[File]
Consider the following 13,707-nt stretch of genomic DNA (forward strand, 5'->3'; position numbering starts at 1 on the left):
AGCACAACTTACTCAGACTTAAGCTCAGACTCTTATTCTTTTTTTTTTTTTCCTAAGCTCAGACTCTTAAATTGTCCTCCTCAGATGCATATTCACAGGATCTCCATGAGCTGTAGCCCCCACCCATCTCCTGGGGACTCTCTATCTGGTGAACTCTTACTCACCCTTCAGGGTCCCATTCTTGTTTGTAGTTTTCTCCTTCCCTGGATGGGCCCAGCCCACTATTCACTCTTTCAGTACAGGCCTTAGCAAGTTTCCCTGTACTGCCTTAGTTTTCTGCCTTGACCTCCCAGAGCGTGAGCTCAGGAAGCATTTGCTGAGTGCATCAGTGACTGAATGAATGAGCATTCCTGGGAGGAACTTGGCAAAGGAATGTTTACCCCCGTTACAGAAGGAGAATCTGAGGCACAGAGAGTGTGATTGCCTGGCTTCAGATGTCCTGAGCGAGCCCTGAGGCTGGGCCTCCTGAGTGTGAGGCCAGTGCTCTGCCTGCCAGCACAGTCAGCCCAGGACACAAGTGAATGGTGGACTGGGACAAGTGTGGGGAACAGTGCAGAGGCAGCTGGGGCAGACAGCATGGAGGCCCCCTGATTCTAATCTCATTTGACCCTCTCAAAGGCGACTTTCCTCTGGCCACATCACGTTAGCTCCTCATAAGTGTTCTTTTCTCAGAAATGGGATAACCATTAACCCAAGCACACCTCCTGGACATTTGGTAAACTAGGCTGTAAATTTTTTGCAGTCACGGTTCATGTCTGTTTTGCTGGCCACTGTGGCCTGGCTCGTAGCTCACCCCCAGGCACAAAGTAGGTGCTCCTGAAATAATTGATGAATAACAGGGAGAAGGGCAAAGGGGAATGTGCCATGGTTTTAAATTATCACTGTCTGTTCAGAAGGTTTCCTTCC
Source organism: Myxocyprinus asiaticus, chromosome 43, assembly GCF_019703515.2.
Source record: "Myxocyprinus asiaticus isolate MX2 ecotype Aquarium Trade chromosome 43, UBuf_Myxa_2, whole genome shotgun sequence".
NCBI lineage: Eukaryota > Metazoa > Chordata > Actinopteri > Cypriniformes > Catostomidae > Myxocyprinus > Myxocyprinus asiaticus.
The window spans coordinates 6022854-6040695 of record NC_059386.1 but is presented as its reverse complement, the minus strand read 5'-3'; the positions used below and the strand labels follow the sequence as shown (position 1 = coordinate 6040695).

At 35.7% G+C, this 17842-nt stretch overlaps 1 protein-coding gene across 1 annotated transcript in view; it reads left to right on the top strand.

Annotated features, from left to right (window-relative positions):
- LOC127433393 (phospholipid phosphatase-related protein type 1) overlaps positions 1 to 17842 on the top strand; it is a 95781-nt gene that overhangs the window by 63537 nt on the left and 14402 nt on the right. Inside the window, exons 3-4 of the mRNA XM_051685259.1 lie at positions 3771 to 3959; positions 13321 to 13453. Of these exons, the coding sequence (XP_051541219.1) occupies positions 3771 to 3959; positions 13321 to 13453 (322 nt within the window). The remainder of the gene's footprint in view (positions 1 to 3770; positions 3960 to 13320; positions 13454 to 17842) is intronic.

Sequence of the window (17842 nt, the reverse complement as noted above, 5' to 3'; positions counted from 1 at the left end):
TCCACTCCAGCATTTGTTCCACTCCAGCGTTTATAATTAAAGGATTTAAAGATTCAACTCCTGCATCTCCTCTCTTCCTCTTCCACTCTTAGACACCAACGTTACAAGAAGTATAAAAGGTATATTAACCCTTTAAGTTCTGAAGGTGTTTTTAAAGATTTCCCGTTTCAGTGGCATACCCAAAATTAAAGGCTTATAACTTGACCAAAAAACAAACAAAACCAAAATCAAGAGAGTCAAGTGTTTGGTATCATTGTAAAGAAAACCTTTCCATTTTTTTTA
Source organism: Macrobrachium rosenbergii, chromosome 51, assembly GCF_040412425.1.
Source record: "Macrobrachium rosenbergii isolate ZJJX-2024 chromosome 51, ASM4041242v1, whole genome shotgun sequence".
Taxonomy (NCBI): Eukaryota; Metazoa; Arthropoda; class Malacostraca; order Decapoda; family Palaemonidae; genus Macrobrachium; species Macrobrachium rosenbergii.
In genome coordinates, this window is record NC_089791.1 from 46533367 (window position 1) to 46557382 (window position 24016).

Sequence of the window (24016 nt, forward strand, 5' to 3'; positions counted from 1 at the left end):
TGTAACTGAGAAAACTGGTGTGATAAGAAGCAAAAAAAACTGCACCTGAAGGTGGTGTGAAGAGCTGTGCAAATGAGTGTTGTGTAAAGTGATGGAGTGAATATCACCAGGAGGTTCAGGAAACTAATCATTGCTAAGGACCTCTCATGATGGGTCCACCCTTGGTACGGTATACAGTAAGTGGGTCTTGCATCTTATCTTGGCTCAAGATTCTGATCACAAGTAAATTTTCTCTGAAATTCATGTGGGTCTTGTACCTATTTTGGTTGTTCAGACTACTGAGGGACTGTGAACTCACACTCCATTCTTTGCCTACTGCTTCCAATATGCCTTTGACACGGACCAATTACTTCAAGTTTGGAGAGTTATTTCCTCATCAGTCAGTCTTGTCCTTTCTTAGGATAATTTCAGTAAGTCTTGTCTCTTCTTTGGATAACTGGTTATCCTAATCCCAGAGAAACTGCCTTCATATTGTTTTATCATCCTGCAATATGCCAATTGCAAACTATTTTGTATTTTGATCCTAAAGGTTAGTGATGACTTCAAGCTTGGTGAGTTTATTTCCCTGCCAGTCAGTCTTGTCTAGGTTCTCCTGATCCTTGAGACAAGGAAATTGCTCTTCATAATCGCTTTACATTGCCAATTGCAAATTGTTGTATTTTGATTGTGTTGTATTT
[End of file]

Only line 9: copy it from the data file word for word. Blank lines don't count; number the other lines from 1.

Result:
- LOC127433393 (phospholipid phosphatase-related protein type 1) overlaps positions 1 to 17842 on the top strand; it is a 95781-nt gene that overhangs the window by 63537 nt on the left and 14402 nt on the right. Inside the window, exons 3-4 of the mRNA XM_051685259.1 lie at positions 3771 to 3959; positions 13321 to 13453. Of these exons, the coding sequence (XP_051541219.1) occupies positions 3771 to 3959; positions 13321 to 13453 (322 nt within the window). The remainder of the gene's footprint in view (positions 1 to 3770; positions 3960 to 13320; positions 13454 to 17842) is intronic.